There are benchmarks and specs -- and then there are actual use cases that may differ between the iPhone 8 Plus and iPhone X. AppleInsider has spent over a week with the iPhone X now, and here's what we think about it, versus the iPhone 8 Plus.
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I've been using the iPhone X since it launched a week ago, and in this video I want to talk to you about how it compares to the iPhone 8 Plus. This isn't a full comparison --- and I'm not going to cover every new detail, for that, see our full review.
I want to get away from the spec sheets and benchmarks and just talk about the user experience. Was it worth switching over? What really surprised me, and what I've been disappointed with.
One of the biggest changes is obviously the display, and I have to admit I was a bit disappointed at first. I'm not talking about the brightness, colors, or contrast which are all fantastic. My disappointments came from the size. Even though the iPhone X is rated at 5.8 inches compared to 5.5 inches of the iPhone 8 Plus, the actual surface area of the display is slightly smaller and that's if you're using the full display. This difference is definitely noticeable when you use the X for a bit.
If you're in an app that hasn't been updated or watching video without the annoying notch getting in the way you'll be viewing a 4.96 inch display, so very close to the regular 4.7-inch iPhone 8 which explains why the display feels so small. This may not be a big deal to everyone but I love large high quality displays, in fact I didn't even buy an iPhone until the 6 Plus was released since the screens were in my opinion too small.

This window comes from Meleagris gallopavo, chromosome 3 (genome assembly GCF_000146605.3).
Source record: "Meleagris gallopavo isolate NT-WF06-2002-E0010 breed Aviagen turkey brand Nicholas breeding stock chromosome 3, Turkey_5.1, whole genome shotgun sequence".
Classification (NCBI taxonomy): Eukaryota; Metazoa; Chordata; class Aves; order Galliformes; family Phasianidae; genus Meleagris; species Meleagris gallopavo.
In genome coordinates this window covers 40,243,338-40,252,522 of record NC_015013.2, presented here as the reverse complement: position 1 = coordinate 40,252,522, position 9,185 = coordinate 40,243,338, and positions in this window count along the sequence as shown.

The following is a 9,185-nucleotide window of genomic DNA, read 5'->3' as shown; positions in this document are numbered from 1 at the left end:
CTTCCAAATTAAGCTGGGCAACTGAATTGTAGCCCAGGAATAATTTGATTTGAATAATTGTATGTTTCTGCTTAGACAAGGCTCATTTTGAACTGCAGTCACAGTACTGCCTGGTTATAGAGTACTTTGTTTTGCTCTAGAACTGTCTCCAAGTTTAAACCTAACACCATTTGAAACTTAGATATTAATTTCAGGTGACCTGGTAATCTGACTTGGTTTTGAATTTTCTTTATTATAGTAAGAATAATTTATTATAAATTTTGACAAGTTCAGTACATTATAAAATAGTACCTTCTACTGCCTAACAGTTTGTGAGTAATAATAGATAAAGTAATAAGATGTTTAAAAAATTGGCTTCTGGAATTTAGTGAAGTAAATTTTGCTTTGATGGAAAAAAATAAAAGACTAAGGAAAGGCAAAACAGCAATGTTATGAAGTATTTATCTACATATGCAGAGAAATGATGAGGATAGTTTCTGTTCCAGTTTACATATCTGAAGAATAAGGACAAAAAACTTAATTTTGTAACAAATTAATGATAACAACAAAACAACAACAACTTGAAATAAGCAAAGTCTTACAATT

After a week of use, I've gotten used to the phone and a few more apps have been updated to the use the full display and honestly I don't mind it as much. Yes I do miss the larger display at times but using the iPhone 8 Plus again I realized that I'd much rather have the narrower display for day to day use that fits so well in the hand, especially if Apple does a few software tweaks for video.
With that let's move to the notch, I'm not a fan, but I'll have to deal with it. As both a content creator one who watches a ton of video I have to say that notch does not disappear for me. Whats even worse is the full screen crop. Apple and Google only give us one option, view a smaller screen which isn't the end of the world or go fullscreen and deal with an ugly cutout and cutting off heads. The director, filmmaker, or content creator who made that video you're watching likely likely framed that video a specific way, and with the crop you're losing a part of that.
This is an easy software fix, I'd love to be able to adjust the zoom when going fullscreen to avoid that notch but get a larger display, or at least adjust the video vertically. For those that view a lot of 16-by-9 content, the iPhone 8 Plus is still king with a noticeably larger display and no cutouts to deal with.
With all of that out of the way, Touch ID is dead. Yes Face ID has limitations, at times it's slower than touch ID, and I have to enter my passcode manual more often than before but it's well worth it. Most of the time it's quick enough that I don't notice it and the being able to log into secure apps automatically and use the safari autofill without having to move my hands or even think about it is glorious. We have a few video on that which you can check out by clicking the card above. After a week there's no way I'd want to go back to using touch ID, The convenience is too great and few limitations it has will be improved over time. The sensor array also provides for incredible facial tracking for things like animoji which I've only used a few times, and selfie portrait mode. The latter hasn't been optimized yet and is experiencing similar issues like too much blur and messy edges that we got when the rear facing portrait mode launched, so I'm avoiding it for now.